A day after his unheralded gelding Mine That Bird pulled off the second-biggest upset in Kentucky Derby history, trainer Bennie Woolley is in no rush to pack up his much-traveled van and head east to the Preakness on May 16.
"There's no obligation," Woolley said. "You've got to do what's best for the horse and the horse has got to come first."
The Derby winner hasn't skipped the Preakness since 1996, when Grindstone was injured between the two races and retired. The last healthy Derby winner to bypass the Preakness was Spend A Buck in 1985.
The sport's newest star hardly looked tired the morning after jockey Calvin Borel guided him on the ride of a lifetime through the slop at Churchill Downs.
Draped in the white blanket with red roses that goes to the winner, the 50-1 longshot posed for his picture while the racing world tried to come to grips with what they'd just seen.
"I'm still in shock," said trainer Bob Baffert.
Baffert thought he had his fourth Derby locked up when his Pioneerof the Nile battled for the lead as the 19-horse field entered the stretch. The Hall of Famer was so focused on his colt he didn't see the blur in pink coming up on the rail.
"All of a sudden my wife picked him up on the rail and she said 'Who in the (world) is that?'" Baffert said. "Then I heard her say 'It's that Calvin Borel.'"
The jockey nicknamed "Bo-rail" for his ability to have his horses hug the fence loped along in last place before asking Mine That Bird for a boost in the turn. The son of 2004 Belmont Stakes winner Birdstone gave him much more than that, rocketing by the field over the last half-mile to give Borel his second Derby victory.
Borel wasn't able to back up his win aboard Street Sense two years ago with a win at the Preakness, as Curlin nipped him in the final yards.
Can Mine That Bird turn the trick? It might not be farfetched. Derby winning longshots don't always go bust the next time out. Charistmatic _ a 31-1 bet in 1999 _ won the Preakness and 2005 Derby winner Giacomo ran a respectable third at Pimlico.
Borel will be more than happy to take a shot if allowed.
"He's plenty of horse," Borel said.
Baffert has some advice for Woolley and owners Mark Allen and Leonard Blach: if Mine That Bird is OK, go for it.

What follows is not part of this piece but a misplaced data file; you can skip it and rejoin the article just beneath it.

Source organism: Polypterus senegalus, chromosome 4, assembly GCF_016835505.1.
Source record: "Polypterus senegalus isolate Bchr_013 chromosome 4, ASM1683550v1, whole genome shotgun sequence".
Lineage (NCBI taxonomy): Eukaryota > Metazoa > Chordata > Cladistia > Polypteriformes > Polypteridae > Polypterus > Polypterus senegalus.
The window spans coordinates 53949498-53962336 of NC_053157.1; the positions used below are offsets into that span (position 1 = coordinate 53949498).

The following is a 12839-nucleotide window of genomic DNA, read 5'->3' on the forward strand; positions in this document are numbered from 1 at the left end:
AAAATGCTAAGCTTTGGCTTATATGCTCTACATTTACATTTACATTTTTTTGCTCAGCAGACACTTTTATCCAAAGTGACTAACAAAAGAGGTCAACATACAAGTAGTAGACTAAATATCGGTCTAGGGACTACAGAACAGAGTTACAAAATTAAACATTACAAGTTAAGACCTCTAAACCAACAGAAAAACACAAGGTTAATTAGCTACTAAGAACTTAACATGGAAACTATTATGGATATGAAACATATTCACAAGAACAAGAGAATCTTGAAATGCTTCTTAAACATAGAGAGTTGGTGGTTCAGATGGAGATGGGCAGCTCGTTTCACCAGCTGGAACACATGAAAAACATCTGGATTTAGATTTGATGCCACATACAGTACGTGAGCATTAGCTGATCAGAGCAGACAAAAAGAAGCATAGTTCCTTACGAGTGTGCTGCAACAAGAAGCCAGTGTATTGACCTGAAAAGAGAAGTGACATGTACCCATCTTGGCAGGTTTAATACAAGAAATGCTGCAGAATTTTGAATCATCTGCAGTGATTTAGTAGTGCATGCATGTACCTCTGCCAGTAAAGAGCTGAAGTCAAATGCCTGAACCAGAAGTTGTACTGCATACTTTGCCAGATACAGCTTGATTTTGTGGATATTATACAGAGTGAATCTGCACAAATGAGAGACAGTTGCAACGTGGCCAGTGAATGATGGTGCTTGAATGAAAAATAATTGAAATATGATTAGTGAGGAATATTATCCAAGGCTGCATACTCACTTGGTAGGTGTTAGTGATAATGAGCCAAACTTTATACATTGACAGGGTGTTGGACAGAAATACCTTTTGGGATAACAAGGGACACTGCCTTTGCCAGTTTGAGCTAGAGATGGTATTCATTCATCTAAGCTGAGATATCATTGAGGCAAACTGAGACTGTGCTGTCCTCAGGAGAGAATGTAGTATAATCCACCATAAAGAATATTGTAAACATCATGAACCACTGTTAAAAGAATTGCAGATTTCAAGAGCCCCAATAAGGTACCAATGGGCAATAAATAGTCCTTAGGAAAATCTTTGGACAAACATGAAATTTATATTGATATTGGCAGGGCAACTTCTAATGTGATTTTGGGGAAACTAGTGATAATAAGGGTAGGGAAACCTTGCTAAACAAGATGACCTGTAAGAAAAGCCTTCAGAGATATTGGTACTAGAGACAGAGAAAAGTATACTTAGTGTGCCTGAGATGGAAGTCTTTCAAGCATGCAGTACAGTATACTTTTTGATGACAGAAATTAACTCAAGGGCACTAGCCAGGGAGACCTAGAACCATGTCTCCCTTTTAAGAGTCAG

"This is a dream of a lifetime," Baffert said. "I hope he comes out of it well and they go and maybe he's for real. We're going to find out."
Baffert likened Mine That Bird to Real Quiet, who went through a so-so prep season only to flourish in the spring, coming within a nose of being the first Triple Crown winner in 20 years in 1998.
"Real was the same way, he went to New Mexico and got beat twice and all of a sudden he got better and better, the further he went, the better he got," Baffert said. "Maybe (Mine That Bird) is getting better."
Perhaps, but it won't be enough to scare away contenders at the Preakness.
Baffert is optimistic Pioneerof the Nile will make the trip. The colt seemed plenty comfortable in the mud after spending his entire career racing on synthetic surfaces.
"If he had won, I thought he had a shot at the Triple Crown," Baffert said. "He can get the distance and he runs his race every time."
The going figures to be a little easier in the Preakness, which is limited to 14 starters.
Not that Mine That Bird was complaining after the Derby. He hung back so far behind the leaders he never was in a position to get beaten up and when he made his move, the rest of the field only seemed too happy to get out of the way.
Woolley, Allen and Blach celebrated the win during a mostly sleepless night. Don't expect them to lose any sleep over the decision of what to do next. They've already gotten more than they ever bargained for from their small but lightning quick star.
"If this horse is doing good, you bet we'll run, but he's going to have to tell us," Allen said. "The horse will tell us. We don't owe nobody nothing."